Updated: Feb 6, 2019
Last week I finished listening to Michelle Obama's 19-hour, self-narrated audio-book, "Becoming." It was a great "read" that took me about two weeks to finish. I began listening while retreating in San Francisco and continued when I returned home as I drove around running errands and walking the treadmill at the gym.
As the FLOTUS shared her life experiences from childhood, what resonated with me the most was when she allowed herself to "swerve." Swerving meant throwing away her checklist of pre-conceived plans for how her life should progress and embracing her true desires wherever such may lead. From an early age, Michelle had designed how her life should flow. Becoming a lawyer sounded like a good choice. Consequently, she pursued this path. Coupled with her parent's sacrifice and her focus on getting good grades, she was admitted into Harvard law school, one of, if not the, top ivy-league schools in the country. Upon graduating she accepted a position at a prestigious law firm as a junior lawyer. She had achieved her childhood dream. Yet, in less than 5 years, she came to the realization that she had no desire to be a lawyer. That being the case, she would go on to find meaningful work in the non-profit arena. She made a swerve; she changed her mind.
Her story resonated with me because I made a swerve ten years ago. I took the leap from a six-figure corporate tax job to starting my own coaching practice. By most people's standard I was a successful career woman, but I was miserable. I had grown to dislike even getting up in the morning to go to work. I had a bachelor's degree in Business Administration and a Master's degree in Accounting and Taxation. Those credentials served me well for a season but I reached a point at which my passion was calling me in an entirely different direction. I quit my corporate America job and obtained my professional coaching certification. This would not be the last time I swerved.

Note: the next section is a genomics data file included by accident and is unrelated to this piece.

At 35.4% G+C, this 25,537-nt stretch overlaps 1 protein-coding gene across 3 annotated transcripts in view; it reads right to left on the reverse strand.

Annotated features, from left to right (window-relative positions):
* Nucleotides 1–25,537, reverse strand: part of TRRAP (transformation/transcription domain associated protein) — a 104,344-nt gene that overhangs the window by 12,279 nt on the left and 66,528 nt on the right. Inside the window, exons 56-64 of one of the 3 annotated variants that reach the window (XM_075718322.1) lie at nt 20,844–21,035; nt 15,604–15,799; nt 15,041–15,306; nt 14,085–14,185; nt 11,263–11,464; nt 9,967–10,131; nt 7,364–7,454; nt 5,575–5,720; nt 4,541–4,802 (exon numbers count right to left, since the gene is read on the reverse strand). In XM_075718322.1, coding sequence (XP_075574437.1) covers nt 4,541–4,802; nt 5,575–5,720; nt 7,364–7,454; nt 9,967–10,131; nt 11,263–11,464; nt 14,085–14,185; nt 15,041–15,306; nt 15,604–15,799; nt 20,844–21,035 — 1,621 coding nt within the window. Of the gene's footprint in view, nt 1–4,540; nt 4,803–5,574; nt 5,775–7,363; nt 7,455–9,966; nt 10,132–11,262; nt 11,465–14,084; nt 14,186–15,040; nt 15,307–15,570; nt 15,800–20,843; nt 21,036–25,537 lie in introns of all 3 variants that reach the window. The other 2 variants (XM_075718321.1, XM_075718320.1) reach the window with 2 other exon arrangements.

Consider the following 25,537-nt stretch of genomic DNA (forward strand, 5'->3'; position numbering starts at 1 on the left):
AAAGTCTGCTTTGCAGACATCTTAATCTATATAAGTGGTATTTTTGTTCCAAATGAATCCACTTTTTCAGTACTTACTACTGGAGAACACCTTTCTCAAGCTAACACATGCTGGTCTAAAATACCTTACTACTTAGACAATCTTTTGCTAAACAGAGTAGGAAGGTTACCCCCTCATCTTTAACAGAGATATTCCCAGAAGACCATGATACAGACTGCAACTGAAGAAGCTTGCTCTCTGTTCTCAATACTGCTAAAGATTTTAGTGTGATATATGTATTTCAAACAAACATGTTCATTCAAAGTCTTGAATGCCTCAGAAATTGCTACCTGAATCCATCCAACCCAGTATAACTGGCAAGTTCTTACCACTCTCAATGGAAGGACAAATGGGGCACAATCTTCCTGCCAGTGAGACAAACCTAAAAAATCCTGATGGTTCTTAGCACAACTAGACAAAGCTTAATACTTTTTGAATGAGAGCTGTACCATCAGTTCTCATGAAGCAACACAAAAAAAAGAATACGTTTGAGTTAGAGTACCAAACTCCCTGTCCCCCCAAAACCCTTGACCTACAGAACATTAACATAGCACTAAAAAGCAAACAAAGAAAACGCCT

I've come to understand that it's okay to change your mind. Life is not a straight line. For sure, you should make plans, but you must also be open to embracing new ideas and opportunities. Even if you spend an immeasurable amount of time and sacrifice climbing the steps to reach a certain pinnacle, only to find that the view is not what you expected, it's okay to change your mind. Part of the search is realizing what you don't want while growing and accepting who you really are as opposed to what you, or others, might expect you to be.
Perhaps you're in a place right now where you're going through the motions but your heart's just not in it. You've invested a lot so you're hesitant about making a shift. I encourage you to get clear about what you really want. Share your passion with a trusted friend, not for their approval, but as a sounding board and confidant. Finally, take the necessary steps in direction that gives you the most satisfaction.
Life really is about becoming. It's not a destination but a continuous evolution of growing, changing and swerving. It's a life-long journey that is never final.